The Institute’s 2016 Manifesto for Labour Law is a step back from the clear and assertive call to repeal all the anti-union laws contained, for very good instance, in Hendy and Crow’s 1998 pamphlet. However, it does contain extensive material on the need for a much stronger right to strike, explaining right at the start that “collective bargaining” – the reinstatement of which is its central focus – “without the right to strike is little more than collective begging”. It goes on to say that “The right… to strike is an essential element in the principle of collective bargaining”. And so on: the manifesto contains many more statements and quotations making the same crucial point, which I explain further below.

In its section on the right to strike, the 2016 manifesto at least implicitly accepts certain aspects of the anti-union laws but advocates really quite radical changes to them (on ballot procedures, notice periods, what strikes can be about, secondary action, picketing, anti-strike injunctions, reinstatement of strikers and various other aspects). If implemented in full, these changes would be unsatisfactory but nonetheless represent a major victory and potentially a major opening up of the possibilities for workers’ struggles.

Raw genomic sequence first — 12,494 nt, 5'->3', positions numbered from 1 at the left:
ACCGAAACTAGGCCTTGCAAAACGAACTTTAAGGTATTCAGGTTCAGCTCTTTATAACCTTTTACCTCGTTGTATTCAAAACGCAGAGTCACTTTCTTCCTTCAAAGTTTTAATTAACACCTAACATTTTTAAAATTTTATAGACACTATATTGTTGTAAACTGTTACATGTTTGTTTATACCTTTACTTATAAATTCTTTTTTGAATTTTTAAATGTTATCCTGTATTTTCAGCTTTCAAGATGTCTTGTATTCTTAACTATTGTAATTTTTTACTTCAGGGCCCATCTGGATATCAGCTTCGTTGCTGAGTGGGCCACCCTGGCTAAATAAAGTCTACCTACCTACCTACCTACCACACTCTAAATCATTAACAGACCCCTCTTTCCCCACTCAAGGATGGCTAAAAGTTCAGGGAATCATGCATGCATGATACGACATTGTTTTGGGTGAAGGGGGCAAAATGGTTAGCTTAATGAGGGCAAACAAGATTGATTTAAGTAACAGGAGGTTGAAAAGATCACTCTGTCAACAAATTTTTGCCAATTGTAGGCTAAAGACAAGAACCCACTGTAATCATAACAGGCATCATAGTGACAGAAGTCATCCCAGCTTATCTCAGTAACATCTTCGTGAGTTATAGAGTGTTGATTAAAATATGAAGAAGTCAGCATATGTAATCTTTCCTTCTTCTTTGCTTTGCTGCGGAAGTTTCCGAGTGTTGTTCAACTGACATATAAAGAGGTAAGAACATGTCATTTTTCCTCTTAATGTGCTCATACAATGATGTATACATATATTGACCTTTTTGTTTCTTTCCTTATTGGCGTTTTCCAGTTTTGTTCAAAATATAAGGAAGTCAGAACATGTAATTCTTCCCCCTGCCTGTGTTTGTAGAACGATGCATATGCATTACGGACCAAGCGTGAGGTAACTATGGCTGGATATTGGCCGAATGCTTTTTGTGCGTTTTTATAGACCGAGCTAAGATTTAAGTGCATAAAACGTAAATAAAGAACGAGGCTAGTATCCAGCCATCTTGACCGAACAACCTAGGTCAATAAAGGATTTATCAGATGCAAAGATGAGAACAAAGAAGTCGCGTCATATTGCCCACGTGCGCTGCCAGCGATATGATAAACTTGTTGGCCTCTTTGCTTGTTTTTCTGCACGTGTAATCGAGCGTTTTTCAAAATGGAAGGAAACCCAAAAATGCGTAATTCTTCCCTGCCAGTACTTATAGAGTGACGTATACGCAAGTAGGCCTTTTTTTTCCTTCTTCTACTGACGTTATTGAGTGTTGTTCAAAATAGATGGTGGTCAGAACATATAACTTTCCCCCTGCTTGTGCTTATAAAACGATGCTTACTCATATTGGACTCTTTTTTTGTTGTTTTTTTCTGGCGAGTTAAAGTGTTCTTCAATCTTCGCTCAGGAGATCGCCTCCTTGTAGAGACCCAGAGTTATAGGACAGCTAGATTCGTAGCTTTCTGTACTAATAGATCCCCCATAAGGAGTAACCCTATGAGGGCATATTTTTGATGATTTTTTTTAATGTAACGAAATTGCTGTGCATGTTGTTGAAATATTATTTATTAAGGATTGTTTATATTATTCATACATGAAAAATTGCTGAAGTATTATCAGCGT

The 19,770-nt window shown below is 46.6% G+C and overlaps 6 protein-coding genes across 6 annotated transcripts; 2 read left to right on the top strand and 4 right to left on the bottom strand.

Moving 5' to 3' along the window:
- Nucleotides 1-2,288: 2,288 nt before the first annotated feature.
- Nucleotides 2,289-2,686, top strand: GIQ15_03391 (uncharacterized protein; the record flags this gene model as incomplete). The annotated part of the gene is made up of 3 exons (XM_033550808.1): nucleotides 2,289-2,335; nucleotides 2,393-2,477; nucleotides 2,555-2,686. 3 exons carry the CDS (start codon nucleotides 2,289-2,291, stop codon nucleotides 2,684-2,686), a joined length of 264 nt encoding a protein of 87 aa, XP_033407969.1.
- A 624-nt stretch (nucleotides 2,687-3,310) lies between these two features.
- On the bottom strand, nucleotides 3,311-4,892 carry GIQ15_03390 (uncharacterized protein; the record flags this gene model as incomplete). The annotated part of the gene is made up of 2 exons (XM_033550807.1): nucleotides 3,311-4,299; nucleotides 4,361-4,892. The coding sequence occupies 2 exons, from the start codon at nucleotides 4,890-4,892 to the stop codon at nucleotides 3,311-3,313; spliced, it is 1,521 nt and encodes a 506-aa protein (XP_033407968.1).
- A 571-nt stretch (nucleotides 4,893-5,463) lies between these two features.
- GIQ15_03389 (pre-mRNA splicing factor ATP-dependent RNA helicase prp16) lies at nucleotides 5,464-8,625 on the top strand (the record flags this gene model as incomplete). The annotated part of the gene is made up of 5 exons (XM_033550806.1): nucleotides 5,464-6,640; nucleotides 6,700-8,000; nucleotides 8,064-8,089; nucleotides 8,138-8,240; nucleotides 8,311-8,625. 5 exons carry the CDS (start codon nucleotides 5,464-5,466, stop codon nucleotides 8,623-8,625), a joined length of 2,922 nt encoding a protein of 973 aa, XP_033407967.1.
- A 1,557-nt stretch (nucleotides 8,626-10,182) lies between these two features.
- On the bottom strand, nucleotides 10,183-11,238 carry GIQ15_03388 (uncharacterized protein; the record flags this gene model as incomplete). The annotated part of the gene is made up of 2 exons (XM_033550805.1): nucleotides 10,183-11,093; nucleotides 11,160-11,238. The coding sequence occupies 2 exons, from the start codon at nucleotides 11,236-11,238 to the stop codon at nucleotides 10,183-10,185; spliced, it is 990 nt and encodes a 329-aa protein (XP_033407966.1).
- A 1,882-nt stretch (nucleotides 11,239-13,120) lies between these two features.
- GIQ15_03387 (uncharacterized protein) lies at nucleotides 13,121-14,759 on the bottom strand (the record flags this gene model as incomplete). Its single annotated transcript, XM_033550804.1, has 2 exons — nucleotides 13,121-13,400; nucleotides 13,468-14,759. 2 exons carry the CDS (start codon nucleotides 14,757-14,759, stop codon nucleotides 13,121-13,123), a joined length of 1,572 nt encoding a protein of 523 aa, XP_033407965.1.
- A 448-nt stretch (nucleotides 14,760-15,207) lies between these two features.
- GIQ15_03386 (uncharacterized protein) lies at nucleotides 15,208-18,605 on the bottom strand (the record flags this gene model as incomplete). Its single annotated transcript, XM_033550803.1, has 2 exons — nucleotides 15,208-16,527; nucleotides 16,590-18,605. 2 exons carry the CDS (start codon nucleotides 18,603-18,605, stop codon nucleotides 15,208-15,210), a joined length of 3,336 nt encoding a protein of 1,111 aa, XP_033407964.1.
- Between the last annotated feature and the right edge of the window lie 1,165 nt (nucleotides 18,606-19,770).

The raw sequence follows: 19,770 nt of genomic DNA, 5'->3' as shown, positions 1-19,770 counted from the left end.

However:

1. Straight off, the “principal recommendations” at the end of the manifesto seem significantly less clear and radical than the document as a whole.

2. More worryingly, the numerous statements from the Labour leadership – particularly John McDonnell – welcoming the manifesto do not make any commitments or comments on the right to strike or on repealing or even modifying the bulk of the anti-union laws, but rather seem to deliberately avoid those topics. Meanwhile both the leadership and the IER itself have in this respect focused almost exclusively on “Repealing the Trade Union Act” of 2016, with no other commitments on the right to strike.

This means ignoring the clear policy passed at Labour conference in 2015, 2017 and this year – to repeal the TU Act and the earlier anti-union laws introduced between 1980 and 1993, and replace them with strong legal workers’ rights including strong rights to strike and picket.